In 2011, Monsieur Lazhar premiered in the Piazza Grande at the Locarno International Film Festival, launching Philippe Falardeau’s international career. The film would go on to win awards around the world and be nominated for an Oscar in the Best Foreign Language Film category. The experience clearly left its mark, and when Falardeau’s new film, Guibord s’en va-t-en guerre, was selected to make its world premiere in the Piazza Grande, he organized a Montreal outdoor screening for the same day.
Guibord s’en va-t-en guerre is broader than Falardeau’s previous films. A parody of a broken political system specific to the Canadian experience, it’s simple enough not to alienate those outside. Recently, Canada experienced a tumultuous election which saw a leadership change for the first time since 2006. At the time of the film’s world premiere, the Conservative government (led by Stephen Harper) was still in power, and for better or for worse, Guibord s’en va-t-en guerre removes itself from the specifics of the current situation. Not unlike Xavier Dolan’s Mommy from last year, Falardeau sets the film in a not so distant future on the brink of a fictional war. Steve Guibord (Patrick Huard) and his Haitian intern, Souverain (Irdens Exantus), suddenly find themselves at the centre of a national debate, as the politician’s vote will decide whether or not Canada goes to war.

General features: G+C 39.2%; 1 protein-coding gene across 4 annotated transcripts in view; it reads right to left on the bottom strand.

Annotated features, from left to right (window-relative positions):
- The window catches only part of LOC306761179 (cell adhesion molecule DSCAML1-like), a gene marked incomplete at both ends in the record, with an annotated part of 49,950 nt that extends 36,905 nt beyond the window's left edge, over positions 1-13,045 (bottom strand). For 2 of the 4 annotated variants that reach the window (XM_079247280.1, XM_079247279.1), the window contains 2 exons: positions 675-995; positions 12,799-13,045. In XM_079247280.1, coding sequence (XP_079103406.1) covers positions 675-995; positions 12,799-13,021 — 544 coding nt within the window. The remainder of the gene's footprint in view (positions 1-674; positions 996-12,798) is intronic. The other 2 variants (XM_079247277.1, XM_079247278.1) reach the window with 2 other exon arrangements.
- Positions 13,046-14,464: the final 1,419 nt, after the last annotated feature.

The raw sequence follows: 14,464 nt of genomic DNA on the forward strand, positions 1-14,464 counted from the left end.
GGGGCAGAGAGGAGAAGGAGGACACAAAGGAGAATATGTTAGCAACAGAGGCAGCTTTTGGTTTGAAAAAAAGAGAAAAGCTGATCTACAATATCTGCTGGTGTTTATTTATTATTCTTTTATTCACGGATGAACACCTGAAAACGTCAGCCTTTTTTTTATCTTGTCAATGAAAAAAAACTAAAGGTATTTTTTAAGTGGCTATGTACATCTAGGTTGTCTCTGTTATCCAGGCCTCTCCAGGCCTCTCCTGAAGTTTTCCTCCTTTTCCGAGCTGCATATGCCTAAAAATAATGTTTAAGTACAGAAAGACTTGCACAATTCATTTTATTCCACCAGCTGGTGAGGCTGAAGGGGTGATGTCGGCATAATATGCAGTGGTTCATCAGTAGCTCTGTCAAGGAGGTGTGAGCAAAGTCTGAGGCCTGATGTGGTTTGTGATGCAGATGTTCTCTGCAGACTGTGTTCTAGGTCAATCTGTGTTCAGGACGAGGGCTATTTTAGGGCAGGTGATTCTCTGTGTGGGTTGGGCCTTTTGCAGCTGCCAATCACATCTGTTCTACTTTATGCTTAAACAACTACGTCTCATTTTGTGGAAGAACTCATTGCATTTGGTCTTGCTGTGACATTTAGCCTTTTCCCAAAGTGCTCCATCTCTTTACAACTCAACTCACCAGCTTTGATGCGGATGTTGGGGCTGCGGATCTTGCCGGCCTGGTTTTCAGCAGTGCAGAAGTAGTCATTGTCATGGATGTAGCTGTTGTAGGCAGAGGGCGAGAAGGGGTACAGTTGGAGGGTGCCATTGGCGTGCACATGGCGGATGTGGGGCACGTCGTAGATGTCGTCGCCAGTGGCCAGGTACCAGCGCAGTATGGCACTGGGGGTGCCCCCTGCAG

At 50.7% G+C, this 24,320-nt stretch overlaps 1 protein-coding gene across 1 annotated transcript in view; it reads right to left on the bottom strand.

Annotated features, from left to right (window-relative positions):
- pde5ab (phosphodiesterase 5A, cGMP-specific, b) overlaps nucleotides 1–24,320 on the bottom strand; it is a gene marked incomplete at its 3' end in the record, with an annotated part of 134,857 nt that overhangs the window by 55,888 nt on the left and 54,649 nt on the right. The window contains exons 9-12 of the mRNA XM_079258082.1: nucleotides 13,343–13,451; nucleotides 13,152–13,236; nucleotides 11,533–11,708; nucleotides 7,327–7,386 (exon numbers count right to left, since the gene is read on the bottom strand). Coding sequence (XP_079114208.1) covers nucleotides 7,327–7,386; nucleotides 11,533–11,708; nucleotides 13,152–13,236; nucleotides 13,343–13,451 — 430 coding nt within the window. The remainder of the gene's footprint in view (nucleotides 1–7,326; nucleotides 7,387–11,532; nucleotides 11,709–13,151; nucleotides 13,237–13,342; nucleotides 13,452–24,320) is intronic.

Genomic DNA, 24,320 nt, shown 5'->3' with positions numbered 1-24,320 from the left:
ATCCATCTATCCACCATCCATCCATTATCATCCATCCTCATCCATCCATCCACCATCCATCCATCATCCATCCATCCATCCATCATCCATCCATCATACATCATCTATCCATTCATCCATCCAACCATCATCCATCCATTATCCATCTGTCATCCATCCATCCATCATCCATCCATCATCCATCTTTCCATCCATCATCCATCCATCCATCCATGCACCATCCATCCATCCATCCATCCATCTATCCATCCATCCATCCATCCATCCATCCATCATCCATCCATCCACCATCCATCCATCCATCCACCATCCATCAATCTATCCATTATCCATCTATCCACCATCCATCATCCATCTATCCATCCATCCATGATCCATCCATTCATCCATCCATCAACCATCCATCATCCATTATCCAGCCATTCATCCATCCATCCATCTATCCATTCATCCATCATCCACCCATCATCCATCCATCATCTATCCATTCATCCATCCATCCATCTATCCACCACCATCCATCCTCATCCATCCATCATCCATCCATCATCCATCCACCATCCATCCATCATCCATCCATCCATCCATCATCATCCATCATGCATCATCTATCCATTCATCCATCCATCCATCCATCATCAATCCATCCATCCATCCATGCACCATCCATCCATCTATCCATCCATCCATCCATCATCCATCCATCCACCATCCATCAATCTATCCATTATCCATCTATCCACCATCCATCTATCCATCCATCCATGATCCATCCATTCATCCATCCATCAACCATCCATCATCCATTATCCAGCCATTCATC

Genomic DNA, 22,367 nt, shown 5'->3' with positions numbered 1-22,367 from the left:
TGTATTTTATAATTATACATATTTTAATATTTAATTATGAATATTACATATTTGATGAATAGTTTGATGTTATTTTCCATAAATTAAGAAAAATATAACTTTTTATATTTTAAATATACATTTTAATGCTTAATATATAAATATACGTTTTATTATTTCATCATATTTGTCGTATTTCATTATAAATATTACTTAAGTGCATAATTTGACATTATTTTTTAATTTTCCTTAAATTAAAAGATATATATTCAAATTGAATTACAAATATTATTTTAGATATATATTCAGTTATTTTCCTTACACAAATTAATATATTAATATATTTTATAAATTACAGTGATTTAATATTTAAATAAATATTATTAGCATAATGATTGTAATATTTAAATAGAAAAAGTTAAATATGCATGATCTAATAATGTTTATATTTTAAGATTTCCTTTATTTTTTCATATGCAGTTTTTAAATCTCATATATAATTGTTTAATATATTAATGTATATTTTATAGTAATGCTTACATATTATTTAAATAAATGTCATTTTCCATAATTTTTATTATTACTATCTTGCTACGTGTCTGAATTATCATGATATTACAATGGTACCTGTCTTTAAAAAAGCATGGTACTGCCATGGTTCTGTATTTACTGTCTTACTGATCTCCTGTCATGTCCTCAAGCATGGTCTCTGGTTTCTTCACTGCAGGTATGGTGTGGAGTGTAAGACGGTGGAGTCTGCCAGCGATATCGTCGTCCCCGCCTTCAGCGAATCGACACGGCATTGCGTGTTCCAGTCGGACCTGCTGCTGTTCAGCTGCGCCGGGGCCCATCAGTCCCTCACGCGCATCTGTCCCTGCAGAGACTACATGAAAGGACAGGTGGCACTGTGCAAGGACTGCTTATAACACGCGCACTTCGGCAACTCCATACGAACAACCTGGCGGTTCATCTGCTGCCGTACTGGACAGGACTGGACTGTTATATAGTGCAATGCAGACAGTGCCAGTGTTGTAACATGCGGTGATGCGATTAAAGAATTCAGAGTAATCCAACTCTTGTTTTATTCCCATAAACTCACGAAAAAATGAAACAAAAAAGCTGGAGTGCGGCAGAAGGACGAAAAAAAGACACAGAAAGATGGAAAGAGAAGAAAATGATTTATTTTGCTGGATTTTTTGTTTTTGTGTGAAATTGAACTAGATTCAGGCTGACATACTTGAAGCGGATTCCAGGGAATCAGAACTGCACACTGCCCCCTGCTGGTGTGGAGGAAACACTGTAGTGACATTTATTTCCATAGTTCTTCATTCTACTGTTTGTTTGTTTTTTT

Guibord s’en va-t-en guerre was recently selected by TIFF.Net as among the ten best Canadian films of 2015, and Vague Visages’ Justine A. Smith spoke to Philippe Falardeau during the 2105 Locarno International Film Festival about Canadian politics and his new film.
JS: This is a film about Canadian politics. Who is going to understand this, because Canadians don’t even understand our political system.
PF: There is a device in the film where you have this character who comes from Haiti, and because he’s this nerd who loves politics and talks about it through Skype, I explain to the audience some of the stuff that is happening. And I think anyone that votes once in a while, and hears politicians on tv once in a while, will be able to relate to the film in one shape or another. Unless you live in a cavern or in a big hole somewhere, it’s impossible not to know how politicians sound and how people can sometimes be looking for their own interests and not wanting to see the big picture.
JS: You spent quite a few years writing Guibord s’en va-t-en guerre. Did the changes in the Canadian government system push you to write this story?
PF: The culture of how Canada is perceived, I think, has been changed with the Conservative government, but the way politicians behave — the ones that have power and the ones who don’t — have stayed pretty much the same. This here is definitely a film about a politician who doesn’t have any power, but then suddenly has some, and he doesn’t know how to use it or what to do with it, and he’s being tempted by the “dark side.”